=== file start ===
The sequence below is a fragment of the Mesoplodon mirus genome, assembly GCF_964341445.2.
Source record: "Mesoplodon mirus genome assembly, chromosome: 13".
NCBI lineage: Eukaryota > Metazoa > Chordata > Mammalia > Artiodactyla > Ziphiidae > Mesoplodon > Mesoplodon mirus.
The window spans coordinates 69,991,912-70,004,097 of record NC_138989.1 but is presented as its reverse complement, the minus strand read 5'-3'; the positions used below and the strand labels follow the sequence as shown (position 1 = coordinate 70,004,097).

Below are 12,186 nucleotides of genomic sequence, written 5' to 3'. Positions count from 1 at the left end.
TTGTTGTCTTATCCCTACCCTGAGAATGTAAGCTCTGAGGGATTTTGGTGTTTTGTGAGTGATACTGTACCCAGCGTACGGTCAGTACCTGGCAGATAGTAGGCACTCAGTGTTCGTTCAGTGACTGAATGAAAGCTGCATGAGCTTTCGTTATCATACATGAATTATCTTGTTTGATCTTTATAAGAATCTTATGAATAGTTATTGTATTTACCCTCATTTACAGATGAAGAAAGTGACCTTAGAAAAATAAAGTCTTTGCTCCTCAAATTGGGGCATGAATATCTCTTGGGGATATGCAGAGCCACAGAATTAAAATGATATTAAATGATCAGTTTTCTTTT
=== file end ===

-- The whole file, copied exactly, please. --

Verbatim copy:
The sequence below is a fragment of the Mesoplodon mirus genome, assembly GCF_964341445.2.
Source record: "Mesoplodon mirus genome assembly, chromosome: 13".
NCBI lineage: Eukaryota > Metazoa > Chordata > Mammalia > Artiodactyla > Ziphiidae > Mesoplodon > Mesoplodon mirus.
The window spans coordinates 69,991,912-70,004,097 of record NC_138989.1 but is presented as its reverse complement, the minus strand read 5'-3'; the positions used below and the strand labels follow the sequence as shown (position 1 = coordinate 70,004,097).

Below are 12,186 nucleotides of genomic sequence, written 5' to 3'. Positions count from 1 at the left end.
TTGTTGTCTTATCCCTACCCTGAGAATGTAAGCTCTGAGGGATTTTGGTGTTTTGTGAGTGATACTGTACCCAGCGTACGGTCAGTACCTGGCAGATAGTAGGCACTCAGTGTTCGTTCAGTGACTGAATGAAAGCTGCATGAGCTTTCGTTATCATACATGAATTATCTTGTTTGATCTTTATAAGAATCTTATGAATAGTTATTGTATTTACCCTCATTTACAGATGAAGAAAGTGACCTTAGAAAAATAAAGTCTTTGCTCCTCAAATTGGGGCATGAATATCTCTTGGGGATATGCAGAGCCACAGAATTAAAATGATATTAAATGATCAGTTTTCTTTT